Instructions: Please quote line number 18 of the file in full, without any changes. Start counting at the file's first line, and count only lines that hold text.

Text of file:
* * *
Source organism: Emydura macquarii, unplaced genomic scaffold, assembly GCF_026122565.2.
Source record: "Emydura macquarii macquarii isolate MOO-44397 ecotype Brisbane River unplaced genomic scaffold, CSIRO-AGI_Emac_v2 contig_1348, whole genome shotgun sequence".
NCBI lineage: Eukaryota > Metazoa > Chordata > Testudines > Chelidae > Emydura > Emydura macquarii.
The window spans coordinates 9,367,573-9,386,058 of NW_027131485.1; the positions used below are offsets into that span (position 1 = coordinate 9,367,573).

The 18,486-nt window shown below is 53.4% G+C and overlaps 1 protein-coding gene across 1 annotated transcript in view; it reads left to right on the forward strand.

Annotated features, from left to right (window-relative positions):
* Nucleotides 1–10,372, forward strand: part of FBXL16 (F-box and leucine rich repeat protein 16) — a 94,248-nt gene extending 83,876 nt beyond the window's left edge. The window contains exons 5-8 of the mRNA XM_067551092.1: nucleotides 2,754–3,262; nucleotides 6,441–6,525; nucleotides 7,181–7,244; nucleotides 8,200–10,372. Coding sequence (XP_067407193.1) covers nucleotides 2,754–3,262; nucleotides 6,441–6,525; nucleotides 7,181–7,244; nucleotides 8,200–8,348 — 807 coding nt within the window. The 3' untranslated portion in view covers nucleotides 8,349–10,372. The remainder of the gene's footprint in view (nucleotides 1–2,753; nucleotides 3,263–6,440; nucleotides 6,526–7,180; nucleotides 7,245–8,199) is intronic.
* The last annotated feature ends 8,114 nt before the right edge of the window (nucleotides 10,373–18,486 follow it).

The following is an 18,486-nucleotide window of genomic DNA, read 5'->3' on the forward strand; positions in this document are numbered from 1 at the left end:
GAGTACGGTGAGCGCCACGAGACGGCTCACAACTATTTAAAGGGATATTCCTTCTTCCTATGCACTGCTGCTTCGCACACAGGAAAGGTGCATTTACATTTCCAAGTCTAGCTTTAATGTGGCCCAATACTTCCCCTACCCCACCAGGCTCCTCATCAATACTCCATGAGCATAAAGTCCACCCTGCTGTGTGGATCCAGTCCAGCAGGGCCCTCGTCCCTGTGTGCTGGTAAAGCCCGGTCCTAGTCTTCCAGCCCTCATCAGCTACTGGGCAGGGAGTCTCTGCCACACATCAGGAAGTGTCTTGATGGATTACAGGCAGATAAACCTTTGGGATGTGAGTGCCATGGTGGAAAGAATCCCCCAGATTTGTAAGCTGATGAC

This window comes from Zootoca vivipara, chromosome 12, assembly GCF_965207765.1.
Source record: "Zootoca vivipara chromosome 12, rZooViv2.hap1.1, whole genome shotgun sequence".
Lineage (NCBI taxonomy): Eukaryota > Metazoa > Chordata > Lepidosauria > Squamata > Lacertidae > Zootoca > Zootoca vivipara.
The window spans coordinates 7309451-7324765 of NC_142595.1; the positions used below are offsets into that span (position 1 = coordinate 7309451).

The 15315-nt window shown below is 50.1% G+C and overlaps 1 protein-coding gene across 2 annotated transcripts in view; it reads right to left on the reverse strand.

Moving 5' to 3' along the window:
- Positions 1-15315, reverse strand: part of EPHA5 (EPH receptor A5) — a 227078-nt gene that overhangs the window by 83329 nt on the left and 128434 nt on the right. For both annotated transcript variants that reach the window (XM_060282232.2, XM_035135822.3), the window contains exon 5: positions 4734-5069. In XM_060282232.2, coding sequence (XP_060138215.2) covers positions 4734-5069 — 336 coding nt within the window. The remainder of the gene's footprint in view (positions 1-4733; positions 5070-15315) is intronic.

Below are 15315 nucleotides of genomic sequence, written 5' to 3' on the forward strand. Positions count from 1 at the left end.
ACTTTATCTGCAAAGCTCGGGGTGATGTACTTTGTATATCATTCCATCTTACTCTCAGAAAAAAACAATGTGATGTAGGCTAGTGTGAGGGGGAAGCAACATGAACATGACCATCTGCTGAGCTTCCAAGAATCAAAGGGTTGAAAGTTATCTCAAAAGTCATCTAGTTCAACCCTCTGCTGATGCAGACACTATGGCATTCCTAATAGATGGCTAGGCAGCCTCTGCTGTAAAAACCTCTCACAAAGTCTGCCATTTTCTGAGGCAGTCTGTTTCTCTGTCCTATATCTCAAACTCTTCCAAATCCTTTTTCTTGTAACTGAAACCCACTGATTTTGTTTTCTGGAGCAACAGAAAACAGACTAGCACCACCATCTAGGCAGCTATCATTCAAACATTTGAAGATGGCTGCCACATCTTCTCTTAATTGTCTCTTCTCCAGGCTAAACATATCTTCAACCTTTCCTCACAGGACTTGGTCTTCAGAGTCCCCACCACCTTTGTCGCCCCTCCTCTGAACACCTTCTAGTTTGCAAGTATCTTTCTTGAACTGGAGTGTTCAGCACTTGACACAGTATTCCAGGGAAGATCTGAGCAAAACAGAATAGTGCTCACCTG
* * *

Below are 15315 nucleotides of genomic sequence, written 5' to 3' on the forward strand. Positions count from 1 at the left end.